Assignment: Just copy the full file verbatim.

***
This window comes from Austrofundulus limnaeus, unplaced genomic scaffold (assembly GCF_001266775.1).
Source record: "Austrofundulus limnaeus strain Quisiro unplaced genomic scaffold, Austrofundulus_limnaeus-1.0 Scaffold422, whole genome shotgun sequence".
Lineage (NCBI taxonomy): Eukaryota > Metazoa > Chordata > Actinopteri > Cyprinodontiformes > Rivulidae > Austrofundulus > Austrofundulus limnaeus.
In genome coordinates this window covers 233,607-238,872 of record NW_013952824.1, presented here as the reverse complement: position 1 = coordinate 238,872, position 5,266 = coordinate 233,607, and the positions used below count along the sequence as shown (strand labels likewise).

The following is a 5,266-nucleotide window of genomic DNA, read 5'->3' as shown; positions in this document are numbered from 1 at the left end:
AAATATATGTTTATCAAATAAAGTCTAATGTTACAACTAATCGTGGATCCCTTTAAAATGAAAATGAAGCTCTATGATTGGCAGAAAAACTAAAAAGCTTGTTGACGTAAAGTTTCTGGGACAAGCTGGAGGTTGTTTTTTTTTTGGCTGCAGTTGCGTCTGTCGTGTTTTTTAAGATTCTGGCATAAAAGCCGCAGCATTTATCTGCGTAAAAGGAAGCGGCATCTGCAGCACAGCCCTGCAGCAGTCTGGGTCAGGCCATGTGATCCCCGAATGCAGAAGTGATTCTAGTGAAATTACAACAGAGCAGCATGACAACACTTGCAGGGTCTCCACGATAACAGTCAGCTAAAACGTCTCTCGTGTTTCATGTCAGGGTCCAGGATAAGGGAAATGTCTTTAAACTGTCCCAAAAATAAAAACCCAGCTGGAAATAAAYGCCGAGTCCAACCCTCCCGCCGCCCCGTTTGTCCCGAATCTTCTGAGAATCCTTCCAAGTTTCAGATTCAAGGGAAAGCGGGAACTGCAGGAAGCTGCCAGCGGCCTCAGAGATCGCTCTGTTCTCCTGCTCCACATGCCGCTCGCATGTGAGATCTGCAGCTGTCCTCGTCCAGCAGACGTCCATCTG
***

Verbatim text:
This window comes from Austrofundulus limnaeus, unplaced genomic scaffold (assembly GCF_001266775.1).
Source record: "Austrofundulus limnaeus strain Quisiro unplaced genomic scaffold, Austrofundulus_limnaeus-1.0 Scaffold422, whole genome shotgun sequence".
Lineage (NCBI taxonomy): Eukaryota > Metazoa > Chordata > Actinopteri > Cyprinodontiformes > Rivulidae > Austrofundulus > Austrofundulus limnaeus.
In genome coordinates this window covers 233,607-238,872 of record NW_013952824.1, presented here as the reverse complement: position 1 = coordinate 238,872, position 5,266 = coordinate 233,607, and the positions used below count along the sequence as shown (strand labels likewise).

The following is a 5,266-nucleotide window of genomic DNA, read 5'->3' as shown; positions in this document are numbered from 1 at the left end:
AAATATATGTTTATCAAATAAAGTCTAATGTTACAACTAATCGTGGATCCCTTTAAAATGAAAATGAAGCTCTATGATTGGCAGAAAAACTAAAAAGCTTGTTGACGTAAAGTTTCTGGGACAAGCTGGAGGTTGTTTTTTTTTTGGCTGCAGTTGCGTCTGTCGTGTTTTTTAAGATTCTGGCATAAAAGCCGCAGCATTTATCTGCGTAAAAGGAAGCGGCATCTGCAGCACAGCCCTGCAGCAGTCTGGGTCAGGCCATGTGATCCCCGAATGCAGAAGTGATTCTAGTGAAATTACAACAGAGCAGCATGACAACACTTGCAGGGTCTCCACGATAACAGTCAGCTAAAACGTCTCTCGTGTTTCATGTCAGGGTCCAGGATAAGGGAAATGTCTTTAAACTGTCCCAAAAATAAAAACCCAGCTGGAAATAAAYGCCGAGTCCAACCCTCCCGCCGCCCCGTTTGTCCCGAATCTTCTGAGAATCCTTCCAAGTTTCAGATTCAAGGGAAAGCGGGAACTGCAGGAAGCTGCCAGCGGCCTCAGAGATCGCTCTGTTCTCCTGCTCCACATGCCGCTCGCATGTGAGATCTGCAGCTGTCCTCGTCCAGCAGACGTCCATCTG